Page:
Let $f$ be a continuous mapping of a complete metric space $M$ onto itself satisfying the following condition for any $x, y$ $\in$ M: $d(f(x), f(y))$ is greater than or equal to $\alpha d(x; y)$, $\alpha$> 1 (greater than 1). Prove that the mapping f has a unique fixed point.

I know the Fixed point theorem for contraction mapping and I understand the proof of this theorem. But how can you the similar proof to prove the statement above?


Note that $f$ is injective and surjective, hence has an inverse on its range. Let $Y=f(M)$, note that $Y=M$ and let $\rho(y_1,y_2) = d(f(y_1),f(y_2))$.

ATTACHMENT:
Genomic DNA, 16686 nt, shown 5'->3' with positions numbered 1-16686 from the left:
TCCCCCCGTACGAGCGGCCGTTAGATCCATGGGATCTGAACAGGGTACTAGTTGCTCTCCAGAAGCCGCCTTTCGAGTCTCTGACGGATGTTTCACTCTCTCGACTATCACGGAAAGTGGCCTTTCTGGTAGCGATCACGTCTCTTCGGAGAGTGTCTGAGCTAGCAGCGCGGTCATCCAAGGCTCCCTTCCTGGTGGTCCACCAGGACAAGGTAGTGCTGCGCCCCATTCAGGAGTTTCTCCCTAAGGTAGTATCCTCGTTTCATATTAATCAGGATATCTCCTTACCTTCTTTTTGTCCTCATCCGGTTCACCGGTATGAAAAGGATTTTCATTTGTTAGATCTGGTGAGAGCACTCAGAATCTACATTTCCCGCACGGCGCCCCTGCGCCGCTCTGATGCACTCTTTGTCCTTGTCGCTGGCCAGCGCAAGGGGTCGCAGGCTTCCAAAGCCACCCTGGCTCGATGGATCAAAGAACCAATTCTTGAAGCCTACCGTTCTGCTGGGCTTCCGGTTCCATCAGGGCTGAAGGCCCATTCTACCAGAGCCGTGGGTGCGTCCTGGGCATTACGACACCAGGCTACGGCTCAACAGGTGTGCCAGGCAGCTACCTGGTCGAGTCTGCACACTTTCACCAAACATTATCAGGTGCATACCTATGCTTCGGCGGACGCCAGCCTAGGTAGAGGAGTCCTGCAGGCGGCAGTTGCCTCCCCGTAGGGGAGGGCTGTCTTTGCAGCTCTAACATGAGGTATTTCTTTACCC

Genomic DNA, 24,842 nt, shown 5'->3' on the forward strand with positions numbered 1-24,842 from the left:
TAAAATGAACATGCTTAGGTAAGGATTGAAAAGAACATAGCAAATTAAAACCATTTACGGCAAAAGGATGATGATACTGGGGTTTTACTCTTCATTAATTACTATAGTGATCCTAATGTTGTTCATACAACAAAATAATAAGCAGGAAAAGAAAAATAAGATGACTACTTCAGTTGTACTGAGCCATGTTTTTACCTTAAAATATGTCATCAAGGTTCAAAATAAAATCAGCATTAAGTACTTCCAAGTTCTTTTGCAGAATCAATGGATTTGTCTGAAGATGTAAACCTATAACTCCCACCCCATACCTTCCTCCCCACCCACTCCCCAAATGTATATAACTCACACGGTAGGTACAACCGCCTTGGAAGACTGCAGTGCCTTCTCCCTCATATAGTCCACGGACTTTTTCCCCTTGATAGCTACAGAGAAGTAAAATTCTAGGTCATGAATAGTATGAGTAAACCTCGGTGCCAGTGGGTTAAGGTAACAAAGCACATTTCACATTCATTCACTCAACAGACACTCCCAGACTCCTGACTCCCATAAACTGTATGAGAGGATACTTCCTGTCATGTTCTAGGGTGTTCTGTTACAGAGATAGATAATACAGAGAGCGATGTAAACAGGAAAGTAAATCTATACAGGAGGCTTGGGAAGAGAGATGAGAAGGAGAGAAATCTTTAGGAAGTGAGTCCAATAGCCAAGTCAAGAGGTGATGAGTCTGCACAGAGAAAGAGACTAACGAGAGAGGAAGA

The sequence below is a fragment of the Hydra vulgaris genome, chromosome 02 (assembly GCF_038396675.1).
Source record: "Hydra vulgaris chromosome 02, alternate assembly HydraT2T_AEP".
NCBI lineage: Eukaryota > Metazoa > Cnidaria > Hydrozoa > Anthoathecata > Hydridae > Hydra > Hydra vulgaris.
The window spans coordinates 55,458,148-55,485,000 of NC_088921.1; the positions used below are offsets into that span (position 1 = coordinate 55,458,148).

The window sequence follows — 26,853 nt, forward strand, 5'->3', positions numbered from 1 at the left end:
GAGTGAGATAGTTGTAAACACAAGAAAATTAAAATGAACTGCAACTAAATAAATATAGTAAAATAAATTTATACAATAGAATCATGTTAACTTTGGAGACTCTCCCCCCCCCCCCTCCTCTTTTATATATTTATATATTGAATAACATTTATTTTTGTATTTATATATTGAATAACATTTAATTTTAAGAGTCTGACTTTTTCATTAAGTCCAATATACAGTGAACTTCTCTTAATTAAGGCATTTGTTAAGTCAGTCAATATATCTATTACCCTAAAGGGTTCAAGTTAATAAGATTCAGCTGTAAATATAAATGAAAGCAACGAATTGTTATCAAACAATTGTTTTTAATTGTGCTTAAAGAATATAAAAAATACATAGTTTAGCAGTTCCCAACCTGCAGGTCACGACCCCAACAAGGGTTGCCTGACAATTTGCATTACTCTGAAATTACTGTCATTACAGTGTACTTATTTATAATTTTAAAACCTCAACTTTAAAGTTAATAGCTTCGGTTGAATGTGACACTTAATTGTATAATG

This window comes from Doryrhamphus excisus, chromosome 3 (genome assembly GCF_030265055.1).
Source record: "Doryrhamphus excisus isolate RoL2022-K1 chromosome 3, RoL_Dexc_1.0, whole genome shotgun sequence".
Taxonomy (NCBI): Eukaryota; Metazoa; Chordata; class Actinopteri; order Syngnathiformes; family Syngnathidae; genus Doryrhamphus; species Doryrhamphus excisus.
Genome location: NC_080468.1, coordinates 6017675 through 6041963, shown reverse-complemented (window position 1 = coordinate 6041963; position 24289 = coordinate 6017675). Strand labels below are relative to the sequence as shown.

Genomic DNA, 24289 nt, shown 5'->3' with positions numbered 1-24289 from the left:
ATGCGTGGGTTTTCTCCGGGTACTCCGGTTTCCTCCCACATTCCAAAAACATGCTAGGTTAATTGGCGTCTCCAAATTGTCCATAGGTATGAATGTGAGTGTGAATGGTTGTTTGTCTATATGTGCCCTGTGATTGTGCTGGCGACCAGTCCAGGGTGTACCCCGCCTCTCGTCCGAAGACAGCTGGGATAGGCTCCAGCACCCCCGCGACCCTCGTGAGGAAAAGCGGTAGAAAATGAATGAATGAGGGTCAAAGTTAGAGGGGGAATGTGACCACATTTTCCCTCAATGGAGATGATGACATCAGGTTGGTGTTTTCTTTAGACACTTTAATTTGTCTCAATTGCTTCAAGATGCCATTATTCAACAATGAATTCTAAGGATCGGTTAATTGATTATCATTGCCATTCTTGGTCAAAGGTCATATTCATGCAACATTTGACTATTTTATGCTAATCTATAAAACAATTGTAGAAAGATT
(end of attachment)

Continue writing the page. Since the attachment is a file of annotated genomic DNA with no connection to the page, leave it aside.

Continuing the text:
Show that $\rho$ is a distance and $(M,\rho)$ is complete. Note that $f^{-1}$ is a contraction on $M$ (with rank ${1 \over \alpha} < 1$). Hence $f^{-1}$ has a unique fixed point. Hence $f$ has a unique fixed point.

  • $\begingroup$ thank you. But why f is injective and surjective? $\endgroup$ – functions Feb 19 '16 at 2:19
  • $\begingroup$ The question states that $f$ is onto $M$, hence surjective. If $x \neq y$ then $d(f(x),f(y)) \ge \alpha d(x,y) >0$ hence injective. $\endgroup$ – copper.hat Feb 19 '16 at 9:02

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